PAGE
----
It should be stated here at the outset that this Congress was kept quite
secluded from the public. One saw and heard no mention of it anywhere in
the city.  In a letter written a few days after the event, Dutch critic and
activist Geert Lovink reported: "I asked around. Not one person noticed
that a Benjamin conference had taken place. Was it closed and secret?" It
was only open to those who had paid for the conference, and there were
monitors posted at the doors to the Concertzaal to inspect name-tags.  No
matter how intellectual an event purports to be, once those name-tags come
out the attendant visions of secret handshakes and hierarchies in the
adytums of academe quickly follow. The first Congress of the International
Walter Benjamin Association was no exception.  By the end of the Congress,
however,  extra-academic positions had been voiced repeatedly, and the
positive reception granted to such positions by students, Phd candidates,
and new Phds signaled a shift in current Benjamin scholarship that will be
felt in the coming years.  The writer who penned "What is Epic Theatre?"
would not have wanted his work and the discussion of his work hermetically
sealed off from the rank and file.

------------------------George Steiner---------------------------------

George Steiner's lecture "To Speak of Walter Benjamin" was one of the high
points of the Congress.  Kiernan Ryan's introduction of Steiner, however,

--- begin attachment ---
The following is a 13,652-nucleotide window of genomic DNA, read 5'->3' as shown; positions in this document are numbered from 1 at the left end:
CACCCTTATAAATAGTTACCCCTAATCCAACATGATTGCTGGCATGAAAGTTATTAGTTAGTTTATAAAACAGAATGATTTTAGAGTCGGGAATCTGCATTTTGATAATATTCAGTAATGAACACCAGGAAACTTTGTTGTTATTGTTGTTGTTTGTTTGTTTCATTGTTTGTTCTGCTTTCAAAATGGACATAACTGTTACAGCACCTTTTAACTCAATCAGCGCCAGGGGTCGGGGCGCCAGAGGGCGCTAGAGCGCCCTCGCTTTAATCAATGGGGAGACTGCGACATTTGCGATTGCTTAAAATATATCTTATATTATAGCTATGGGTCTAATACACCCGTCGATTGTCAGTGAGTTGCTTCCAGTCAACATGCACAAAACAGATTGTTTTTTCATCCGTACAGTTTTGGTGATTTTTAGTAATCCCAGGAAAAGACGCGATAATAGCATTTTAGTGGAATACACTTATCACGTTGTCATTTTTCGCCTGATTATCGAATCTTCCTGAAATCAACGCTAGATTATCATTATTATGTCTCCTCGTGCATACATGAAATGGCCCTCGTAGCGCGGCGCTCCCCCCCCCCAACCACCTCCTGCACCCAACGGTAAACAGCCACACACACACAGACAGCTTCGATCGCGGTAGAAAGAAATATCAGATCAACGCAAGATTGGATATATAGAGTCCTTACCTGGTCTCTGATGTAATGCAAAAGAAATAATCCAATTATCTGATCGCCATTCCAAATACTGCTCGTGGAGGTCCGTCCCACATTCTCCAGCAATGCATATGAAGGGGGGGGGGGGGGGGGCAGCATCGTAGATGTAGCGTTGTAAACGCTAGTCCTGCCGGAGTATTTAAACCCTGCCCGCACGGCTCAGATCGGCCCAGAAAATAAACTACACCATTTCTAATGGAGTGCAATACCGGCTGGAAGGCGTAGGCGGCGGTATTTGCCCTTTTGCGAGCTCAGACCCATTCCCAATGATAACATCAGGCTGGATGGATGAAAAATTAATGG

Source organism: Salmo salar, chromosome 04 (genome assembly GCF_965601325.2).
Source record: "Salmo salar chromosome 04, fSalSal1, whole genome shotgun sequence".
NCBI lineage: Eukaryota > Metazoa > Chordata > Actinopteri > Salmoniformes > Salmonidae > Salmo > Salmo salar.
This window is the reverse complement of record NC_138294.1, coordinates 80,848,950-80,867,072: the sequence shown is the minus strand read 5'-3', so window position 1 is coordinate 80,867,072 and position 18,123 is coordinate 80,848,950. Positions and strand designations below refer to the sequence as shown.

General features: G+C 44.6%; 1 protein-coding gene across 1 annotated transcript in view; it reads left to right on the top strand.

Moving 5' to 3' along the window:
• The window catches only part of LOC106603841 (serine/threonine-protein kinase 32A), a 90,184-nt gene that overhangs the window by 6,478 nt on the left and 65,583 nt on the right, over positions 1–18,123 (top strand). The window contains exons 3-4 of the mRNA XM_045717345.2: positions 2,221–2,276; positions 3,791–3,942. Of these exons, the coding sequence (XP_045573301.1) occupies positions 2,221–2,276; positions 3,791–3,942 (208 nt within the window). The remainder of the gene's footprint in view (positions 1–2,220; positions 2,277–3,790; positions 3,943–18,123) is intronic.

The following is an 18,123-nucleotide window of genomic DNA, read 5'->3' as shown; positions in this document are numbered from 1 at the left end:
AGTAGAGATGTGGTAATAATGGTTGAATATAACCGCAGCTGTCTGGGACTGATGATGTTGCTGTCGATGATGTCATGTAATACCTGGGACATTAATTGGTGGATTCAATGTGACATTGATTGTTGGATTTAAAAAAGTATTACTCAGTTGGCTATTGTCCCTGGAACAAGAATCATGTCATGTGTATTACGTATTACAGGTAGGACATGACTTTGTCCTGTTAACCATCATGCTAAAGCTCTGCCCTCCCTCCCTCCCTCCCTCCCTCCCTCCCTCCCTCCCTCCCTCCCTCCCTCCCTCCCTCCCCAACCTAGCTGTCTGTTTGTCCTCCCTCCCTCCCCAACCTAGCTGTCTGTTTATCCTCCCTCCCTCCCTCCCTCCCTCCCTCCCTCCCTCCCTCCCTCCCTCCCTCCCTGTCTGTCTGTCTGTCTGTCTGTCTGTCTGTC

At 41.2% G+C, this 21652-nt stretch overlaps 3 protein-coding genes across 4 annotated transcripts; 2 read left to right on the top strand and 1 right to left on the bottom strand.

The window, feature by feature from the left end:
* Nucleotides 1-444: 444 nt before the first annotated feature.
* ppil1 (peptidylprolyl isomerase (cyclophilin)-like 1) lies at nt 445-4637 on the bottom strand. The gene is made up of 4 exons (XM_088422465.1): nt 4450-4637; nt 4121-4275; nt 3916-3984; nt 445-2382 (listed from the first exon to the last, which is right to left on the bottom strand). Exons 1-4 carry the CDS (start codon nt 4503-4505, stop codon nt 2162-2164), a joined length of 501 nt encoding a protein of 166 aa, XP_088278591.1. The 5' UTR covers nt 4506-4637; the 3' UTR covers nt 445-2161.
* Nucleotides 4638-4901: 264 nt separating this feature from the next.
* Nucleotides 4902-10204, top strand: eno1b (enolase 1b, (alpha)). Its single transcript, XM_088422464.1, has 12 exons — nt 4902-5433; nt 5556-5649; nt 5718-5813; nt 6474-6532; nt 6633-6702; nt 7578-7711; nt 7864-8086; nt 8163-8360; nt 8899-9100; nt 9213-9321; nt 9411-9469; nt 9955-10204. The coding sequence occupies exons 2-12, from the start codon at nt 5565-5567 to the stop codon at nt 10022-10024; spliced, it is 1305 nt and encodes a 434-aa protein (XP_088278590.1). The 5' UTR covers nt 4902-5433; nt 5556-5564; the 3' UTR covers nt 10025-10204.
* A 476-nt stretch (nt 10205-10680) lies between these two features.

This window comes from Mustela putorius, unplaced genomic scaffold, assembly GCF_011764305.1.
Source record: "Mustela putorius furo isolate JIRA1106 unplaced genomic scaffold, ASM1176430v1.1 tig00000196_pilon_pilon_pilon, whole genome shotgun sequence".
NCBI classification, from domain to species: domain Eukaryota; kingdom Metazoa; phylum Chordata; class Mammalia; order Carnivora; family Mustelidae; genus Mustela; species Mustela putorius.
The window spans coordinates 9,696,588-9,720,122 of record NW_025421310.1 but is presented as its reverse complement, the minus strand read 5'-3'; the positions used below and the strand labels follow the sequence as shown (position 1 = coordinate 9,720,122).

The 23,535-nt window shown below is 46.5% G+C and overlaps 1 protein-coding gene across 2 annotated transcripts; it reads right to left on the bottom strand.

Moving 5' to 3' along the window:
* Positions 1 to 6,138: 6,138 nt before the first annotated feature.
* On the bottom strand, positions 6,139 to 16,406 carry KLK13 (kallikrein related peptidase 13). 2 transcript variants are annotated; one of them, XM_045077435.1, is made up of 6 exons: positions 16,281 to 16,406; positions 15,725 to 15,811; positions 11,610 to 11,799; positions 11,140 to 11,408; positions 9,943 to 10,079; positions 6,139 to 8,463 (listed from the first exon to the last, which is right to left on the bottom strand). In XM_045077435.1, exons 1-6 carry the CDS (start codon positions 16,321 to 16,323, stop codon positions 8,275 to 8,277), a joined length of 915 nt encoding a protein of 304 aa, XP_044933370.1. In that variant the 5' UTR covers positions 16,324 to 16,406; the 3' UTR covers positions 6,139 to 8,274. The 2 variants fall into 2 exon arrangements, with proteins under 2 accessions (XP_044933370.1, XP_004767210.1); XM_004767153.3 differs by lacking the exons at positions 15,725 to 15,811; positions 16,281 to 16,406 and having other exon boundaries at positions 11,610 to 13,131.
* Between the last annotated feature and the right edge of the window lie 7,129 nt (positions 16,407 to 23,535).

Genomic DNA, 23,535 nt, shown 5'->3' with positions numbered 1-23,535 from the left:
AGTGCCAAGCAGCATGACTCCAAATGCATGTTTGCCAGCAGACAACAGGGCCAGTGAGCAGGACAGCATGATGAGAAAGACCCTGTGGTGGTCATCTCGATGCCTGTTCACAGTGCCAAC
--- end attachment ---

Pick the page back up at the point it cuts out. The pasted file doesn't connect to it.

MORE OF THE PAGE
credited the latter with having first introduced Walter Benjamin to the
English-speaking world in the 1958 essay "Marxism and the Literary Critic."
One will search through the bibliographies of Benjamin secondary literature
in vain for any mention of this article;  an indication of its real impact
in the field.  Moreover, the credit is misplaced. Already in the spring of
1948, Benjamin's essay "Notes on Epic Theatre" had been translated into
English by Edward Landberg for the Western Review.  Landberg's translation
will be cited below within the context of Samuel Weber's paper on Benjamin
and Epic Theatre.

Following some opening remarks about the interdisciplinary nature of
Benjamin studies and the multitude of topics covered in the parallel
workshops, Steiner narrated an anecdote about meeting Scholem in Geneva and
dining with him in a restaurant which Benjamin had frequented.  The
mythical University of Muri was evoked, and on the basis of his
conversation with Scholem, Steiner postulated twelve prerequisites for the
study of Walter Benjamin.

1.  The Emancipation of the German-Jewish bourgeoisie.  The ambiguous
position of Heinrich Heine. The cult of Goethe amongst assimilated Jews in
Germany. The particularly idealized picture of France through their
reception of Voltaire.

2.  The German Youth Movement prior to WWI: Gustav Wynken, the Wandervogel,
the concept of the Fuehrer and discipleship, Benjamin and the Freie
Deutsche Jugend.  The importance of Stefan George.

3.  German Pacifism: a virtue whose history in Germany does not fill many